The best thing about Independence Day: Resurgence is its depiction, however limited, of life on Earth in 2016, 20 years after the devastating alien attack of 1996. Like in Star Trek, the realization of life (and grave threats) beyond Earth, coupled with advanced alien technology that has allowed humanity to solve so many technical challenges, has changed who we are as a people and put an end to war among ourselves.
Granted, this is a future much more like our present than Trek, but there's something to be said for continuing the story and seeing how people picked up the pieces after the credits rolled at the end of an ostensibly feel-good movie that featured the destruction of so many major cities. Despite the (bloodless PG-13) holocaust, humanity has prevailed and apparently figured things out. And they knew that our own challenges must be solved on Earth, because another invasion from above was probably inevitable.
There's something encouraging about that notion, even if you can argue that the creators of this film have cynically and hastily repaired the world merely so they can devastate it yet again. It took more than 10 years to rebuild the World Trade Center site after 9/11 (which itself looked like a horrific real-life version of Independence Day, at least on TV), so the idea here that Earth has healed so completely following the destruction of 1996 sits somewhere between bright optimism and convenient fantasy. (Although let's not also forget that the biggest reason for ground zero's protracted recovery was political. It took years before construction could even reach agreement and then begin — whereas the Pentagon, also attacked on 9/11, was largely repaired within a year. Perhaps in ID4's world, people were able to put matters of such disagreement aside.)
But I'm likely placing way too much importance on such thoughts, while trivializing the images of 9/11 in terms of a movie. The fact of the matter is that ID4 2 (ID5?) only passingly cares about such things, and exists mainly to rehash the first film, while trying to reboot the franchise for a new generation (though the reboot already seems a likely failure given the box-office performance). In that vein, this is not a million miles from Star Wars: The Force Awakens in its intentions. But TFA was able to replicate the magic of its predecessors, whereas Resurgence most definitely does not. Look, the first Independence Day wasn't a great film, but it was an effective and fun mix of summer popcorn sci-fi featuring a visceral (and at the time cinematically new) level of frighteningly realistic destruction.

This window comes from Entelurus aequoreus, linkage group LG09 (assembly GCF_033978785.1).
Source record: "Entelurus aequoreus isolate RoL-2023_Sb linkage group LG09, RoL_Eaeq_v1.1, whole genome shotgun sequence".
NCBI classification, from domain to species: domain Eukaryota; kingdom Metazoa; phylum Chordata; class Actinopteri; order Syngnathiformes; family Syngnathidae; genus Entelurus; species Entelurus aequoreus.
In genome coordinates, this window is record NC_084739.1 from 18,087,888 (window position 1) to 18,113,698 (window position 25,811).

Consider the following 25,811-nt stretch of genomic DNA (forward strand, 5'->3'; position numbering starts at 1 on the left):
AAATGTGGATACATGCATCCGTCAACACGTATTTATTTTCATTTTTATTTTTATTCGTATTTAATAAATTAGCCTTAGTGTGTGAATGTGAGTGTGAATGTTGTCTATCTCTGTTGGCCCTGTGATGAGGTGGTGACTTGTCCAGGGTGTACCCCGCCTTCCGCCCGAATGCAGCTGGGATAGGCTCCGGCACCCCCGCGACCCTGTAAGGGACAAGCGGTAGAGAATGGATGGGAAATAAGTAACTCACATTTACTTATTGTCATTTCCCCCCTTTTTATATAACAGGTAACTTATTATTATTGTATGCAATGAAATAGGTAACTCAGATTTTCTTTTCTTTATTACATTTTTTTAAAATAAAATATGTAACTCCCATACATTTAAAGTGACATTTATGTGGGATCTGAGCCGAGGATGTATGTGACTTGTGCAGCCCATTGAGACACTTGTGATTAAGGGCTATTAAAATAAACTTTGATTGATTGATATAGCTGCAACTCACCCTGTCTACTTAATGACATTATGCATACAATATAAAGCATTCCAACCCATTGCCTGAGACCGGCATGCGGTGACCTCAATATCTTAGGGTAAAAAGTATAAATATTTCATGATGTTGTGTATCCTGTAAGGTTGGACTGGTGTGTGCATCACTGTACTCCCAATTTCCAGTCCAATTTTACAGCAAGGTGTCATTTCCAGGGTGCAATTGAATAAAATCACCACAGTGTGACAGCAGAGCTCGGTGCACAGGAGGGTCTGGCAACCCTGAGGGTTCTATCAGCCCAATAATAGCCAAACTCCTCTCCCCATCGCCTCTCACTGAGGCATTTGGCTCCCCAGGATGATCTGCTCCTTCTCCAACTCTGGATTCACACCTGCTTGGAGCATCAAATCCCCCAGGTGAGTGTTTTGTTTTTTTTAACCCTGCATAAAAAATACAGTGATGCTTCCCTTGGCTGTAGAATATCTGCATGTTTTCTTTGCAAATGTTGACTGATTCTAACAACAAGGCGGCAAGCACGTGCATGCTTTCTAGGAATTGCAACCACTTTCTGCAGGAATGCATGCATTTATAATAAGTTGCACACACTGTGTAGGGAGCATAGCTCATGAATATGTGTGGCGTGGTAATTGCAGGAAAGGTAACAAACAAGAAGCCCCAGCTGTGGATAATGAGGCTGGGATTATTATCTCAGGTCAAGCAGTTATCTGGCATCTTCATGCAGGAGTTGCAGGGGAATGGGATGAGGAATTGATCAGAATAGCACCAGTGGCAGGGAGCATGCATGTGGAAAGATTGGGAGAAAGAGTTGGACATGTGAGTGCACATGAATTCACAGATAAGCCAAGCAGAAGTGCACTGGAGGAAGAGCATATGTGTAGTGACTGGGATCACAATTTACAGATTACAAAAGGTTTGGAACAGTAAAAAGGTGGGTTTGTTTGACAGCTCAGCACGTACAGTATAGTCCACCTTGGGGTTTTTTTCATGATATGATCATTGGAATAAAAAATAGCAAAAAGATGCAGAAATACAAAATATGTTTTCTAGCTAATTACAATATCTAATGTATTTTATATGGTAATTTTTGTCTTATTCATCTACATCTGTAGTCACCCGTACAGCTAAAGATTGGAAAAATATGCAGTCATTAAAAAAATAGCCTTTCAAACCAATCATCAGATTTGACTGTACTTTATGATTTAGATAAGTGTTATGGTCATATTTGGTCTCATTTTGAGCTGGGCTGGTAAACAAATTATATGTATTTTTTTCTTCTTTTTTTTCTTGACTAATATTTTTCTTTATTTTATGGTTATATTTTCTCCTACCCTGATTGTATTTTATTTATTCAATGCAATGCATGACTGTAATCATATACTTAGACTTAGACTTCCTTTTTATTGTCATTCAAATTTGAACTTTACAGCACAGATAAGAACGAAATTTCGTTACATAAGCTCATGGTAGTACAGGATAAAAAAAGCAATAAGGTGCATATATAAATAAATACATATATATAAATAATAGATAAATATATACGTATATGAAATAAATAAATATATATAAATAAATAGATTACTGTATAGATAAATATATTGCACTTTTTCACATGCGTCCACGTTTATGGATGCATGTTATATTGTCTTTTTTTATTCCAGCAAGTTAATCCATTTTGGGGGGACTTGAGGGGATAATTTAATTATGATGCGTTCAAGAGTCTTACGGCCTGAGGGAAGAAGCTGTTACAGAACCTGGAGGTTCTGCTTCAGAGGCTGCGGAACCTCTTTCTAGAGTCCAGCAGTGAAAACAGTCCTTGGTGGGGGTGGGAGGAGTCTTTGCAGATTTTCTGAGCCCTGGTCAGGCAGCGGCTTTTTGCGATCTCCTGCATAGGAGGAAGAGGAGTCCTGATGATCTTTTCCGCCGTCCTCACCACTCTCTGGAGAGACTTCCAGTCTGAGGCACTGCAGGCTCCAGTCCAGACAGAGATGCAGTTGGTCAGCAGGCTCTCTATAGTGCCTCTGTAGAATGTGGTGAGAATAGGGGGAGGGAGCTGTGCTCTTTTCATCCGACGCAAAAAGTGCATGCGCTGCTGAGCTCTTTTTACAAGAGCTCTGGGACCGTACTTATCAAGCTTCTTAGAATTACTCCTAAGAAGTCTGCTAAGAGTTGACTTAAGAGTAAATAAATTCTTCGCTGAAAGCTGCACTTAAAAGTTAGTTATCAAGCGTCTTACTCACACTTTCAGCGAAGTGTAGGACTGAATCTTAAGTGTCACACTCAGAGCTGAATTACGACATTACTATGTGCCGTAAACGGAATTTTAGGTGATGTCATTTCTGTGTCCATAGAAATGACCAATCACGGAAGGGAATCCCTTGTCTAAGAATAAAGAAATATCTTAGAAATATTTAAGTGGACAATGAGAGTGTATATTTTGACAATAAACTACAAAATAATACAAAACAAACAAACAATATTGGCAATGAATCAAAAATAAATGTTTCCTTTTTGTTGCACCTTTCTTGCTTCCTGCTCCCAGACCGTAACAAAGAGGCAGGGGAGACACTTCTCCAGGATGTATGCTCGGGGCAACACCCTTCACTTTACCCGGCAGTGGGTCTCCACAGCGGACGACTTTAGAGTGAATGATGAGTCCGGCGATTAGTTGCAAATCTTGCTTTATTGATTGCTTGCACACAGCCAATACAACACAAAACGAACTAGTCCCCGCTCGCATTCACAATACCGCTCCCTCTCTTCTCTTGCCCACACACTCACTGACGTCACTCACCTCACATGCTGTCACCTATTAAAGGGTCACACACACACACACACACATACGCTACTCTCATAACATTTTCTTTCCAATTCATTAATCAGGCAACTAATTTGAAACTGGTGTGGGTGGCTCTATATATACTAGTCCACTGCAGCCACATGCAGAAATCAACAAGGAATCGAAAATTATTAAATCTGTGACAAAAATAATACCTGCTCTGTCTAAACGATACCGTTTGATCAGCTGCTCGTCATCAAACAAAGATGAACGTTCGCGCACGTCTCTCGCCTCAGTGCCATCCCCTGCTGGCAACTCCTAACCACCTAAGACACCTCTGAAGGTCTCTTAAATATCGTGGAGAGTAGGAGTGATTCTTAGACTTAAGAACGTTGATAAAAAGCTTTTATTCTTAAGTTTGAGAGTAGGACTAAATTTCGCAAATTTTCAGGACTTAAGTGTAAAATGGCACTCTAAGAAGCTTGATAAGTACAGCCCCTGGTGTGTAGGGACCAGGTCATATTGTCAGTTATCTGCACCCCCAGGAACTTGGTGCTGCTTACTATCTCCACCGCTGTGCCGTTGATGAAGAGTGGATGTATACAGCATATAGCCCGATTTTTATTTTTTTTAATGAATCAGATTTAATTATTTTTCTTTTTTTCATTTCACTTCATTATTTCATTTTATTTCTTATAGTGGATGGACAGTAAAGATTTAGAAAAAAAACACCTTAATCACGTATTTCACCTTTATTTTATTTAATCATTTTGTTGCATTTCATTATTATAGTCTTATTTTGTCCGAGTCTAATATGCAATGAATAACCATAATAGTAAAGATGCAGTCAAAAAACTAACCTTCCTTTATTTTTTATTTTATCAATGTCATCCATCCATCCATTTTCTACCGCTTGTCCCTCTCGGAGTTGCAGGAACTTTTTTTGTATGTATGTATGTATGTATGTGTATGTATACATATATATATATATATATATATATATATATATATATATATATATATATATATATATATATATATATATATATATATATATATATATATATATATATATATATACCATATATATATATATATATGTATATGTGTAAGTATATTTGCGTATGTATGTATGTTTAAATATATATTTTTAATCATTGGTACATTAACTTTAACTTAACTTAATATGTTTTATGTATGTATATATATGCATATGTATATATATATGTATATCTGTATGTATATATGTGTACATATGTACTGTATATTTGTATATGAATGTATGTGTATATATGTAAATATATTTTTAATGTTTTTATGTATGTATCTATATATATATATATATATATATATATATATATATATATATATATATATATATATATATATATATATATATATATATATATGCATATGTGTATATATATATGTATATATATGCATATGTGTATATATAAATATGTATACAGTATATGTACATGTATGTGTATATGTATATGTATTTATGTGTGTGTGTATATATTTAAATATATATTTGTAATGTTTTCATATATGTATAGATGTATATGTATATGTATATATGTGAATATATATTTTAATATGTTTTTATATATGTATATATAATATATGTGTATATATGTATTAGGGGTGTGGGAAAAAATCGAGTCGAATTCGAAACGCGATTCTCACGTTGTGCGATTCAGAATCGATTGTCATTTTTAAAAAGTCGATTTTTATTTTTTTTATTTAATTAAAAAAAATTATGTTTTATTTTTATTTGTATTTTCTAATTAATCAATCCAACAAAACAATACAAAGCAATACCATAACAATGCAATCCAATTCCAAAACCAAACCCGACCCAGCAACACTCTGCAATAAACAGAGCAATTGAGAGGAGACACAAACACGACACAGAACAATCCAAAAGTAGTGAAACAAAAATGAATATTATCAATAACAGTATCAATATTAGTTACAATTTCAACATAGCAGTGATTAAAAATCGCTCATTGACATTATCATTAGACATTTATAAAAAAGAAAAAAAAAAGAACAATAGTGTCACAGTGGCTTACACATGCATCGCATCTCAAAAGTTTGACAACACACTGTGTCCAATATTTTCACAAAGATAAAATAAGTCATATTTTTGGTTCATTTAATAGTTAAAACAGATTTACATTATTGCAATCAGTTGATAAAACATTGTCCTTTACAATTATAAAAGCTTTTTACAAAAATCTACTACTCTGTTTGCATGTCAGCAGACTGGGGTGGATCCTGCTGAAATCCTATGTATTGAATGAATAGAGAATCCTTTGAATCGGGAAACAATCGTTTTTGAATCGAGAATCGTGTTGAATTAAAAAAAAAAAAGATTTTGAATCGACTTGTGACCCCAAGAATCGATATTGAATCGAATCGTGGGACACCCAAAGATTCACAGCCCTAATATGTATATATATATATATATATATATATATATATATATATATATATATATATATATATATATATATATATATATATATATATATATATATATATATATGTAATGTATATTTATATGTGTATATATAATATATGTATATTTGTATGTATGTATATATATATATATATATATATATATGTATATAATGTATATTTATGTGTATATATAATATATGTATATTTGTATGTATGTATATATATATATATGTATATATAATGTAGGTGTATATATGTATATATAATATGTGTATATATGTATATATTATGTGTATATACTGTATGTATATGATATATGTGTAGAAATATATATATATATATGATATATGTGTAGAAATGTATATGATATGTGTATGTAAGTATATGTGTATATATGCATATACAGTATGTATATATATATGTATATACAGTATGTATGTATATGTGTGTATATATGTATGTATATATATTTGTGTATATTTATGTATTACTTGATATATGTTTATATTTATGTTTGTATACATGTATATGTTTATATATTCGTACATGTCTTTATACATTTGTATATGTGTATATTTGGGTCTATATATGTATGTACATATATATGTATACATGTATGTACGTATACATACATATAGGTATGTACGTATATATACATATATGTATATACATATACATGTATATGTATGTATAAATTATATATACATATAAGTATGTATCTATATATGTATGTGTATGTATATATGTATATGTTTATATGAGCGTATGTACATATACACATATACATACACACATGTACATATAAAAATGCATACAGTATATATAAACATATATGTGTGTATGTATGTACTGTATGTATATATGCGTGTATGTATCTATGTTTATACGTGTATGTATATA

The problem here, once you get over the initial gee-whiz aspects of life in 2016 (featuring moon bases, lots of futuristic flying crafts, and advanced Star Wars-like weaponry), is that this movie is relentlessly mechanical in a way that has come to typify many summer blockbusters in the wake of the original Independence Day. Boring characters living out movie-cliché storylines occupy a space foregrounded by a plot featuring destruction that has become all too routine.
Liam Hemsworth leads the cast of younger characters (again, following the sequel/reboot format that showcases a generational torch-passing), which also includes Jessie Usher (playing the son of the Will Smith and Vivica Fox characters) and Maika Monroe (as the daughter of Bill Pullman's character), among some others who are largely forgettable, generic archetypes. None of these characters does enough to invest you in their stories or the movie at large. Their presence provides nothing but empty placeholders to give the illusion that there are some people and (lame) stories here.
Most of the major characters also return from the original film to lend to the nostalgia factor, and they are probably the best parts of the movie for fans of the original. Jeff Goldblum does his Jeff Goldblum thing (and is fairly effectively used — until the final act where he's reduced to driving a school bus around a dusty field); Bill Pullman is tortured and crazy but can still rise to the moment and give a rousing speech and jump into an aircraft at precisely the right time; and Judd Hirsch, while even more annoying and superfluous here than in the first film, has somehow managed not to age a day in 20 years. Vivica Fox shows up, but to say the script does little with her is a profound understatement. Brent Spiner's crazy Dr. Okun turns up not dead after all (awaking from a 20-year coma) and has an expanded role that I liked more in theory than in practice.